In the 2017 State of Security Operations Report , the summary of findings can be broken down into 8 topics regarding major trends. Finding 2: Development of fusion centers
The development of security fusion centers (internal information sharing centers) was an emerging trend for many large enterprise and public sector security operations organizations in 2016. We repeatedly heard a common theme: The inability to see the complete risk and security picture from their existing Security Operations Center (SOC) environments spread across multiple regions and lines of business.
The issue:There are simply too many applications, data, systems, and users within functional groups. This is causing the organizations to struggle when attempting to consolidate the information necessary to make effective risk decisions. In an effort to quell this challenge, large organizations have attempted to hire more people and/or add additional technology solutions.
However, most organizations end up either:
1) Deploying tools that require support and generate more volume
2) Without the human expertise to support the environment
In a number of these organizations, siloed security operations are created that represent business units, an operating company, a department, or other logical divisions within the organization―each with varying degrees of maturity, and each providing visibility into a portion of the business but not the parent organization as whole. But there is another way.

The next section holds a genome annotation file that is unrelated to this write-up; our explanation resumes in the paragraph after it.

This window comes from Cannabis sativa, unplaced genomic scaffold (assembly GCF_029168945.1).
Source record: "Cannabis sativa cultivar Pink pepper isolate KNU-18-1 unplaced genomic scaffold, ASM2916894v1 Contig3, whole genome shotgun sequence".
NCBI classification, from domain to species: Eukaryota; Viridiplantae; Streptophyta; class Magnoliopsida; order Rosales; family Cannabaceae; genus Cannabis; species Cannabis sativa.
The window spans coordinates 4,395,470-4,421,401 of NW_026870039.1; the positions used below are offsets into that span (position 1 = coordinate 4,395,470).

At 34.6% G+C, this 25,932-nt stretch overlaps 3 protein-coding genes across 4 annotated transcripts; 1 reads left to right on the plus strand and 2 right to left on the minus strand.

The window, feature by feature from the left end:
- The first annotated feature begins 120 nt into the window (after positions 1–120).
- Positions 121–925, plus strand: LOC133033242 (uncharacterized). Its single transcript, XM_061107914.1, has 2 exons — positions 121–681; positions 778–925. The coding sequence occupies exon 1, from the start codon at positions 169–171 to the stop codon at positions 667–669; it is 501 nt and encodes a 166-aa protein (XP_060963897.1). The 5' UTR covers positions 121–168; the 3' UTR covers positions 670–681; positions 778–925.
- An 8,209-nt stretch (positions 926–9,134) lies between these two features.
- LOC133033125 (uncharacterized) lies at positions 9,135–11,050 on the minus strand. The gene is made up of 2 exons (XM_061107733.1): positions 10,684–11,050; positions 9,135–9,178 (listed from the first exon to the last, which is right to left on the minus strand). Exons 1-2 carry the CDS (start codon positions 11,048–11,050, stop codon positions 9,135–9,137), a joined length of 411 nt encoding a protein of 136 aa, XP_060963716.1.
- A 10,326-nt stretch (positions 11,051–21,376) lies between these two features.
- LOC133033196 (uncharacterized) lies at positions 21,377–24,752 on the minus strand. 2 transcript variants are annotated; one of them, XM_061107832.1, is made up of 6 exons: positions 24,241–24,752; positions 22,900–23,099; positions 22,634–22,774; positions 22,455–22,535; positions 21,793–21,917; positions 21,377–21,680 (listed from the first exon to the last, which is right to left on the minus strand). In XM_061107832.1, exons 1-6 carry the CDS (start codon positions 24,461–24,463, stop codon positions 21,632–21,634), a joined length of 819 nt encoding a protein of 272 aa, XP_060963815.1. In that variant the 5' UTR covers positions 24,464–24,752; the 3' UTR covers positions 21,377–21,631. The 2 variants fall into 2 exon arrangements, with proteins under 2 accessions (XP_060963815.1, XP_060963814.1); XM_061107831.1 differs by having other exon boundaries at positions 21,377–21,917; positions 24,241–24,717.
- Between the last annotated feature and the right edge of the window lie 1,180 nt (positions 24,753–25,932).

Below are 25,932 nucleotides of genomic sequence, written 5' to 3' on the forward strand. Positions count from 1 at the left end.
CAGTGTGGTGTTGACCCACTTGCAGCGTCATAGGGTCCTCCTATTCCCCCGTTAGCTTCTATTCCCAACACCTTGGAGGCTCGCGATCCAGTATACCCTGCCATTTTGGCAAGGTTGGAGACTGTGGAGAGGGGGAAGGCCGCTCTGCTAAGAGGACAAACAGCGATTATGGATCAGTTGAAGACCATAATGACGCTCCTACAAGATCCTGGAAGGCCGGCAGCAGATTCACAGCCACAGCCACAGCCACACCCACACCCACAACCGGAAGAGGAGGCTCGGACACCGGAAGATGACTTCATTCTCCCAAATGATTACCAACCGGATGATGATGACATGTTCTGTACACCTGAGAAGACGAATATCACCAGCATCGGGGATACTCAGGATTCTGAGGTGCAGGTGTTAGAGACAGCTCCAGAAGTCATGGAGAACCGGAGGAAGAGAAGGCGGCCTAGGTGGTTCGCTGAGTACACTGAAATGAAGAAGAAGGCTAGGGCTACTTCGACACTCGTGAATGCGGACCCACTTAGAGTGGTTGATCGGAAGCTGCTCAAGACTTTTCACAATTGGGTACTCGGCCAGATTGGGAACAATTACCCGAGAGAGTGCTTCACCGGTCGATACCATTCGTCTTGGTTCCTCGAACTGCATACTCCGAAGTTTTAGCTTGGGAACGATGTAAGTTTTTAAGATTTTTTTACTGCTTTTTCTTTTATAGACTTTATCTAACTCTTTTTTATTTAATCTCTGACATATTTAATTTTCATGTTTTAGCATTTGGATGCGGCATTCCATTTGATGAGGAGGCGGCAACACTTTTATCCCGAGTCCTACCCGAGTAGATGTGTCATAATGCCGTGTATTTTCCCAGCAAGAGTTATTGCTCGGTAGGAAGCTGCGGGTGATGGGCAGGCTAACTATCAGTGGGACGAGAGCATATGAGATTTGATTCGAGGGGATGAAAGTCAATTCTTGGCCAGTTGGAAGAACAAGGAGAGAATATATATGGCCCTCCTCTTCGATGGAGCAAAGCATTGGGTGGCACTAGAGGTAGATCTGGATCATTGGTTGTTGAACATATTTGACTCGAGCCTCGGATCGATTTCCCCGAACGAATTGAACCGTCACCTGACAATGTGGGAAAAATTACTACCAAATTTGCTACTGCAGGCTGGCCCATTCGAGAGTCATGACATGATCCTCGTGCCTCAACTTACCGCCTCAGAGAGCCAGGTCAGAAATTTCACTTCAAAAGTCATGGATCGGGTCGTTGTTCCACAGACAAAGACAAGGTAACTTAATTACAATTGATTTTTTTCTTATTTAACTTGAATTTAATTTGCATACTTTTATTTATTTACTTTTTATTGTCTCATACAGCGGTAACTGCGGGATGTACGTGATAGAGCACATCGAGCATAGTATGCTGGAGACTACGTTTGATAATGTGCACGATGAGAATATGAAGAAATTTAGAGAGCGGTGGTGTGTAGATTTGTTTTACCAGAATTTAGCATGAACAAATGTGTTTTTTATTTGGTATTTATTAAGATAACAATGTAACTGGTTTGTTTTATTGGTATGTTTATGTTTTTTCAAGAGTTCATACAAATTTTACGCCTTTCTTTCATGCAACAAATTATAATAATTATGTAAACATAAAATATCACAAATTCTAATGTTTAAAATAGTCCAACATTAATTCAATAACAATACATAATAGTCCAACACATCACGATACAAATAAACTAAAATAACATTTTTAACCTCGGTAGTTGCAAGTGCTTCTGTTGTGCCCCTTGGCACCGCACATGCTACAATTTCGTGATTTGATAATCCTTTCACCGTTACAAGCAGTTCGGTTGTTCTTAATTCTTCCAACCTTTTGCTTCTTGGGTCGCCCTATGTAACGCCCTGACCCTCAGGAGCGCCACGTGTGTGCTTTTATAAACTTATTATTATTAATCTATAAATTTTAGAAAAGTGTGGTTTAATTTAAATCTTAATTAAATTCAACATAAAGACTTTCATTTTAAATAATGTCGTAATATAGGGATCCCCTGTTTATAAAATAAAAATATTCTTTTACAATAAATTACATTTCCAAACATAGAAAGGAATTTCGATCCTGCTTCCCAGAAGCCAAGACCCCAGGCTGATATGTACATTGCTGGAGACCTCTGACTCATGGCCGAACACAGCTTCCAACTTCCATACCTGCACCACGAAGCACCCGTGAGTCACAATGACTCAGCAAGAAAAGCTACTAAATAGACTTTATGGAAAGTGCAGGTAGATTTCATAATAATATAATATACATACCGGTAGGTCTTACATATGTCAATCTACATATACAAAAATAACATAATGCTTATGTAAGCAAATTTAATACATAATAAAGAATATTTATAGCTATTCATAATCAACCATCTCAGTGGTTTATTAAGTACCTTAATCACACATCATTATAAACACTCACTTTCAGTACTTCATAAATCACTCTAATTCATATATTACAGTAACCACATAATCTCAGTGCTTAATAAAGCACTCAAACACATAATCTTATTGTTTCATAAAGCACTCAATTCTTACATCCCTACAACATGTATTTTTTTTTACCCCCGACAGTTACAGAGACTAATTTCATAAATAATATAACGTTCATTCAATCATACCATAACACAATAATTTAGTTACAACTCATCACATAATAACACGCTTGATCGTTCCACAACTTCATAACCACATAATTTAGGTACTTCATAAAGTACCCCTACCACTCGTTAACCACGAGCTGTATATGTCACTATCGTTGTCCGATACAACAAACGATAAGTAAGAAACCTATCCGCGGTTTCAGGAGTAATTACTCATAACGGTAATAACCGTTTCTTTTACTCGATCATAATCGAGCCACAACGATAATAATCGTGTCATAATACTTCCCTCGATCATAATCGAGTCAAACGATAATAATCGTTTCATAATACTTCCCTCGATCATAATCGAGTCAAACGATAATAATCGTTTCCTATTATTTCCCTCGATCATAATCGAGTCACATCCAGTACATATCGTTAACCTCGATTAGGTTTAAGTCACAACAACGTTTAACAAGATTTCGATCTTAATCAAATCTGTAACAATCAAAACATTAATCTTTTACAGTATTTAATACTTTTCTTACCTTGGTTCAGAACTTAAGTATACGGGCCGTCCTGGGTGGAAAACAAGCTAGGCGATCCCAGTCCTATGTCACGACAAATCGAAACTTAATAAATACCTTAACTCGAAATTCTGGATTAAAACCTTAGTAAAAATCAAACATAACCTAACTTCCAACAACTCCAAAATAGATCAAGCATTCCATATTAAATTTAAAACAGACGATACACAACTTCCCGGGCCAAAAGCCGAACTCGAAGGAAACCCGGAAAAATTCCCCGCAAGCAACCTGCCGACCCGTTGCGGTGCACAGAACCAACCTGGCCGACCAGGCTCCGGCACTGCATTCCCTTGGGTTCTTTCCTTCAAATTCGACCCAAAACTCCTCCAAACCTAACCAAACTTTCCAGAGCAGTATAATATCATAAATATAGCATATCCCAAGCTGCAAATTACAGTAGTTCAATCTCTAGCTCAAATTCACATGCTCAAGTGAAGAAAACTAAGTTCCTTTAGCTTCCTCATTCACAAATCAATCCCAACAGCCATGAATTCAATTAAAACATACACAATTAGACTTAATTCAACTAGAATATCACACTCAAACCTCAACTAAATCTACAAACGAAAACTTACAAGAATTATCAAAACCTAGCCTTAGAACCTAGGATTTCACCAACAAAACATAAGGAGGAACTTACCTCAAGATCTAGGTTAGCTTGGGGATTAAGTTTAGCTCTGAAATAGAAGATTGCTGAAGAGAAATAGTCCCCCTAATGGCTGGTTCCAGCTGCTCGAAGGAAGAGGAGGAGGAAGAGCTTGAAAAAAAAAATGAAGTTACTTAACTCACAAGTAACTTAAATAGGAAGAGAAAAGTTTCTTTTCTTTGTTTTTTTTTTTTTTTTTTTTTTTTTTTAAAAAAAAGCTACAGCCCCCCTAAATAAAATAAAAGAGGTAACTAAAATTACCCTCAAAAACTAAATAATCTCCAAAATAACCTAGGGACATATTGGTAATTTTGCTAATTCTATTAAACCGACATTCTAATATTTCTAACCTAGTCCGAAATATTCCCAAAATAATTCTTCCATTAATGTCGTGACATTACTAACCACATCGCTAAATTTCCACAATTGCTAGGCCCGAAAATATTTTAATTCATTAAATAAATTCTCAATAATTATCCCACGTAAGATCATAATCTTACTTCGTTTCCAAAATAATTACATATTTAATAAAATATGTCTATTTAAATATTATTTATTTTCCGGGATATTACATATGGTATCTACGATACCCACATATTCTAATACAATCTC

We saw organizations that overcame these challenges through adopting an organizational model that designates or creates a SOC as a fusion center for the entire organization. These fusion centers provide:Process governance Information sharing Security expertise
This allows either each of the subscriber SOCs to collaborate more effectively or to “fold down” and become functional customers to one of the SOCs at a more mature service stage. Large organizations using this approach generally see an overall benefit from economies of scale and improved coordination from a reduced set of common processes, the use of common technology solutions, and the use of common metrics from a fusion center.
Interested in learning more? You can see other findings in the full report . Stay tuned for part 3 of this series, where I’ll give an overview of “Providing effective business metrics.”